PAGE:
Jewish Wordplay


Ibn Ezra Crossword

Are you a New York Times crossword puzzle junkie? What if the clue were "Medieval Jewish commentary who invented crossword puzzle?"


With a five-word palindrome — and a magic square to boot — the Sunday Express of London credited Abraham Ibn Ezra with this feat in 1924. (Sudoku may be a more apt comparison, albeit anachronistic.)

Cue the Archive:

Abraham Ibn Ezra, Medieval Jewish Poet and World Trotter, Invented Cross Word Puzzle (Published: Dec. 30, 1924)

London, Dec. 28 (JTA) – That the cross word puzzle, which now holds the attention of all English-speaking countries, was originally a Jewish invention made as early as the twelfth century by one of the foremost Hebrew writers and poets, Abraham Ibn Ezra, is the opinion voiced today by the "Sunday Express."

The earliest known cross word puzzle is contained in the writings of Ibn Ezra and consists of five words reading the same way up and down, across and back. The text of this puzzle is as follows: Perashnu, Raabathan, Sh’Bedvash, Nitbaar, V’nisraf.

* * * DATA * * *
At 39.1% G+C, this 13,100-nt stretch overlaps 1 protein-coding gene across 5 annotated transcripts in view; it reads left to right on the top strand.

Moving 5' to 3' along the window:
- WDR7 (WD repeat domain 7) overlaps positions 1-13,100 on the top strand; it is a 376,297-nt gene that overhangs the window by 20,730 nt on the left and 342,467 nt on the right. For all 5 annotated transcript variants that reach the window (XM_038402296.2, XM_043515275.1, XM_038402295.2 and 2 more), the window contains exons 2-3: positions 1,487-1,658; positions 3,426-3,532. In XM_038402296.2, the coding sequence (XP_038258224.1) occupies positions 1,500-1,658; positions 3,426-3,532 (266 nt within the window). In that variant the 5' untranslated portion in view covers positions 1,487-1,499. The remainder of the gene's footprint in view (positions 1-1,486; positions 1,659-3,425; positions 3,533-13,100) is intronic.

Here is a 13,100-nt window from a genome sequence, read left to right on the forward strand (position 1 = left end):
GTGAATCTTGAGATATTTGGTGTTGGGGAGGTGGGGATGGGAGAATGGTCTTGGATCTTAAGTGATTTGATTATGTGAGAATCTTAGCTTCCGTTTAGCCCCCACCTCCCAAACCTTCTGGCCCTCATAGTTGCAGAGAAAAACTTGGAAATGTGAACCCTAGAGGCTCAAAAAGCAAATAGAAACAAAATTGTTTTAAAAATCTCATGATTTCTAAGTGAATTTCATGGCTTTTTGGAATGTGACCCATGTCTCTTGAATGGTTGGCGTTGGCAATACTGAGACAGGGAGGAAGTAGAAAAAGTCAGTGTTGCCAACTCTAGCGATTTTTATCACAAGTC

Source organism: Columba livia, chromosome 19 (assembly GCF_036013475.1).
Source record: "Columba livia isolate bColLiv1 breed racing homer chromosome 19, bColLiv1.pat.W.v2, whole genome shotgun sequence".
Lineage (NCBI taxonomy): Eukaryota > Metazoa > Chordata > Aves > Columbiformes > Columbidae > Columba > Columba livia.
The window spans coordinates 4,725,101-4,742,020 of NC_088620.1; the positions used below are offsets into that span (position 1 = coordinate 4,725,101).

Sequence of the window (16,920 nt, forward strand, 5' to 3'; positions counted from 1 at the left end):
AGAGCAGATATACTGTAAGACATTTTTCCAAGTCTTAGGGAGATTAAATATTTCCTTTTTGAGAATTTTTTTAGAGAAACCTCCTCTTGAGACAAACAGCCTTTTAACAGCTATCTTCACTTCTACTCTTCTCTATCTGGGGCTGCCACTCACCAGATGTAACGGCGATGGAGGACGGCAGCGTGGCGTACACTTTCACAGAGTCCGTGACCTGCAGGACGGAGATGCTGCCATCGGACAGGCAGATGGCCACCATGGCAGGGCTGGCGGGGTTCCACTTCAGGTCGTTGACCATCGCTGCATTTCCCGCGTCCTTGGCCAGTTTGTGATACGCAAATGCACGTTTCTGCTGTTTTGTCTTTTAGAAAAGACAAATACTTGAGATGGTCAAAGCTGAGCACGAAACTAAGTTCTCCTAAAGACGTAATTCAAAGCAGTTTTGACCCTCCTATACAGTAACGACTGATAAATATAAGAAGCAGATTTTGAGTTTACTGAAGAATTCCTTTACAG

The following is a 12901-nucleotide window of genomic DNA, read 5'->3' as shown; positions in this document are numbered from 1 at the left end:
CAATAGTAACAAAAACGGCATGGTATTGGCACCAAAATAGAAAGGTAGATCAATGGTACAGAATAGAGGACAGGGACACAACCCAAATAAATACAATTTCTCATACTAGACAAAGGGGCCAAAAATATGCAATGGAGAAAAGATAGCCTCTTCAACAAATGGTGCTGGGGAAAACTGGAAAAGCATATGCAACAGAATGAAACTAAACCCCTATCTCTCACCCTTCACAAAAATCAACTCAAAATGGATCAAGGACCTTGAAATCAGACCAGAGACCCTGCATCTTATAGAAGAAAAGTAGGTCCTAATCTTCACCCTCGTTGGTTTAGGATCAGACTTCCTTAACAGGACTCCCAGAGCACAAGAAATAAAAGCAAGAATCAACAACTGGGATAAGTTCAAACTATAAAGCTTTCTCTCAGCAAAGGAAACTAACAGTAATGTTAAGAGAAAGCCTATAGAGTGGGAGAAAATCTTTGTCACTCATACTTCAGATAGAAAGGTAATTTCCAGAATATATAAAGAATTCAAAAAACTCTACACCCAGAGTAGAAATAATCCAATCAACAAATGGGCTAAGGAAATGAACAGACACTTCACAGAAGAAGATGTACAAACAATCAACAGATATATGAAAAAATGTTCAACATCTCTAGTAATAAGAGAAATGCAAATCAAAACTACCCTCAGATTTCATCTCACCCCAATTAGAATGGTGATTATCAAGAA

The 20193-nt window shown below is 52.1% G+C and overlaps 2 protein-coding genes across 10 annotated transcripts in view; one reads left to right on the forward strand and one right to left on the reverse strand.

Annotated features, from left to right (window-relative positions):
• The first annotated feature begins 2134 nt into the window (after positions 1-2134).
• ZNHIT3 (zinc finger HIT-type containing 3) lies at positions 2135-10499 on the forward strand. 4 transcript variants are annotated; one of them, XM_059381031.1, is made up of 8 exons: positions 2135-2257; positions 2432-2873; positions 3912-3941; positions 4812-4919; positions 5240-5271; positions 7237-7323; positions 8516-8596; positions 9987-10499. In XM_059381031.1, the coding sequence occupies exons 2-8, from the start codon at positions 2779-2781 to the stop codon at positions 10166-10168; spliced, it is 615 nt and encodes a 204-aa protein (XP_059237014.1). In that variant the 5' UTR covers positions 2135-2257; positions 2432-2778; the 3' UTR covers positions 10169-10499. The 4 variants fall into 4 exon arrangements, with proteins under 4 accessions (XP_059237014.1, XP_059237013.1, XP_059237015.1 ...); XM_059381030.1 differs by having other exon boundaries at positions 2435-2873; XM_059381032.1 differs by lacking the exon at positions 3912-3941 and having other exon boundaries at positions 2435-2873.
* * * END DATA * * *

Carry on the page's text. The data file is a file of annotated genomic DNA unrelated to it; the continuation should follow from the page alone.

Abraham Ibn Ezra, the leading Hebrew poet during the golden epoch in the history of the Jewish community in Spain, mathematician, astronomer and astrologist, globe trotter who visited twelfth century London, and clever epigramatist, chose the form of the cross word puzzle in his usual habit of veiled writing, to reply to a question submitted to him by a pious friend as to whether honey in fermented state is kosher for passover. When translated, it may mean, "We have interpreted that the leaven in the honey is removed and burned", or it may mean. "We have taken the leaven out of the honey and it is removed and burned."

If you think you’re clever with words — but not magic square clever — try your luck at this Six Words Jewish life memoir competition by Smith Magazine and Reboot. Summarize the Jewish experience in exactly six words and you could be published! Deadline for submissions is Dec. 31.

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